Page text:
Thread Starter

fjb2069

Joined Nov 16, 2016
5
Depends on the need of the driver.


No. The armature is attracted by either pole. Any conditioning is typically dictated by the driver.
How is the armature "attracted" and pulled closed by both poles? Wouldn't it only be "pulled in" by one pole and pushed out by the other?
 

MaxHeadRoom

Joined Jul 18, 2013
27,658
It is not attracting a magnet, but an armature, the polarity alternates every cycle, The AC version is inefficient and requires a shading ring in order for the armature to stay retained as it transitions through zero.
This is the reason the AC versions run hotter also.
 

Ian0

Joined Aug 7, 2020
8,407
I guess I like the extra efficiency of the DC coil, runs quieter, cooler and less problems in general.
I was curious to test whether that was true.
I found Two CHINT 4-pole 25A contractors, one with a 24V DC coil and one with a 230V AC coil.
The DC contactor takes 0.34A, the AC contactor takes 34mA. That seems like they both take 8W, but that’s 8VA for the mains contactor as the current is actually 2.4+33j mA as its impedance is 479Ω in series with 21.4H. The dissipated coil power is only 0.5W. There will be power dissipated associated with iron losses but I’ll have to think about how I would measure that.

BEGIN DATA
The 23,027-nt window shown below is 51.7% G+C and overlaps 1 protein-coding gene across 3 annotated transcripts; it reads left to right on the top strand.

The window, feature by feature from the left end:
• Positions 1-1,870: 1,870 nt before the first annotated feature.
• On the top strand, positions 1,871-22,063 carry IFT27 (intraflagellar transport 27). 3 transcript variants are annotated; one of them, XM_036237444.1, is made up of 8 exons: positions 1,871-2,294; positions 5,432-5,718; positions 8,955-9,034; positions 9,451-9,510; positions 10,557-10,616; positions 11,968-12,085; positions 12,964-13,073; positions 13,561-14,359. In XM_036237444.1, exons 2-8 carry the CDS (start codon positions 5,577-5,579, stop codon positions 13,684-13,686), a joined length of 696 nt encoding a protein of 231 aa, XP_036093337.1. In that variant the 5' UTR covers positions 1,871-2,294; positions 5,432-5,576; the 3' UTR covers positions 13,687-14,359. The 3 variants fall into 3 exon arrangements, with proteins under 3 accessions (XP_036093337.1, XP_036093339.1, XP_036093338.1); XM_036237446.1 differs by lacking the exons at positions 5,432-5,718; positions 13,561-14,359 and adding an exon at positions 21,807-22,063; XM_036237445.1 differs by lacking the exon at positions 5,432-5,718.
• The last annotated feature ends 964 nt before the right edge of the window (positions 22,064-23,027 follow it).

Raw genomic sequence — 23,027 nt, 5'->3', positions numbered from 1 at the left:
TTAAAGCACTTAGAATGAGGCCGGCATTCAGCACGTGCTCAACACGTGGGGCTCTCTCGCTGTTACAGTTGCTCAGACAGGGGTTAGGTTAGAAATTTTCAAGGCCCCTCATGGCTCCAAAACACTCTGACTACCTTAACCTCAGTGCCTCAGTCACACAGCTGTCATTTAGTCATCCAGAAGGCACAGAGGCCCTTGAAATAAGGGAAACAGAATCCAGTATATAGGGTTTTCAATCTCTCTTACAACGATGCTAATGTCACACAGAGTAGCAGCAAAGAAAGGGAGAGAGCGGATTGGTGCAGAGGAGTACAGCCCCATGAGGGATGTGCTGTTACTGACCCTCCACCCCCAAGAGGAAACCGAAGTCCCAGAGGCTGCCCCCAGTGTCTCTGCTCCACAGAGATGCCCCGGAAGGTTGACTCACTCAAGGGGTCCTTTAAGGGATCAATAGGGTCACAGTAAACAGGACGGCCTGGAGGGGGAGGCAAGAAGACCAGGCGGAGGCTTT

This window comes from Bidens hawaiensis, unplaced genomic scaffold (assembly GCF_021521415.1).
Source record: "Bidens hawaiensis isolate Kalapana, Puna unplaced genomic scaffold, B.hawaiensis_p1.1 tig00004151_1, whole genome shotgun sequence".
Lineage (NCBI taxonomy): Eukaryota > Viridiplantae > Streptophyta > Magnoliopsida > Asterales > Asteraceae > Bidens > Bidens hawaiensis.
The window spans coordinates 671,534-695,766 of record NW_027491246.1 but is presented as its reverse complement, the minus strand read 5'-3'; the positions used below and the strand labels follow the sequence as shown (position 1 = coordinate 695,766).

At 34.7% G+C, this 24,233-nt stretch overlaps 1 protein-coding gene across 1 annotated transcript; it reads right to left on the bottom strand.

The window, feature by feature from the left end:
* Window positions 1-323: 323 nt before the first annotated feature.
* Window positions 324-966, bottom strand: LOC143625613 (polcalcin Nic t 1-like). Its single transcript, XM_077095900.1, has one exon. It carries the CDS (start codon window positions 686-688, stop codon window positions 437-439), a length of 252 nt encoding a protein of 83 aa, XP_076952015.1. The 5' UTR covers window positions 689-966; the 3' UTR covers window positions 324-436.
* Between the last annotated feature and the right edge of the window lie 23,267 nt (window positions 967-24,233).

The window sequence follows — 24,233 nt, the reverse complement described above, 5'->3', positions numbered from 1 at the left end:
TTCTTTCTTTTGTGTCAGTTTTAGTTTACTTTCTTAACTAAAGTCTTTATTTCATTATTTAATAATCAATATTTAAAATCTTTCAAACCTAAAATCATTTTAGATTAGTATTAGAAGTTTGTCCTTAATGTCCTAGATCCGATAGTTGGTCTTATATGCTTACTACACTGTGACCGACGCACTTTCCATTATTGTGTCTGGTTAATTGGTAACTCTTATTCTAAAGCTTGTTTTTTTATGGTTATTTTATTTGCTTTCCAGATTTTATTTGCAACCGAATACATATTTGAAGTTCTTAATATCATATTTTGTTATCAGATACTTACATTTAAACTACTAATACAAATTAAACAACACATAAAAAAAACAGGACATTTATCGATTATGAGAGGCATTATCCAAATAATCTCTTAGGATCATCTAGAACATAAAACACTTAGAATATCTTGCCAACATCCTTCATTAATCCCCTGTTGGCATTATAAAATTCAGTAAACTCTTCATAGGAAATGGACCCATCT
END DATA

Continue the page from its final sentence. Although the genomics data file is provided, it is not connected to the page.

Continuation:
However the drop out voltage of the DC contactor is 6V, so the power could be reduced by circuitry in which case it will also take 0.5W.
Interestingly, the AC contactor is two thirds of the size of the DC.
I can’t disagree about the DC contactor being quieter especially when an AC contactor gets a particle of dust stuck in the magnetic circuit!
 

MaxHeadRoom

Joined Jul 18, 2013
27,658
I can’t disagree about the DC contactor being quieter especially when an AC contactor gets a particle of dust stuck in the magnetic circuit!
Or when a shading ring wears open, (there is two of them).!
Normally the only time an AC contactor has the edge is at pull in time due to the high inrush.
I always spec'd in DC solenoids, the AC variety were found very prone to failure,
I don't recall ever changing the coil on a DC version.
 

MisterBill2

Joined Jan 23, 2018
15,698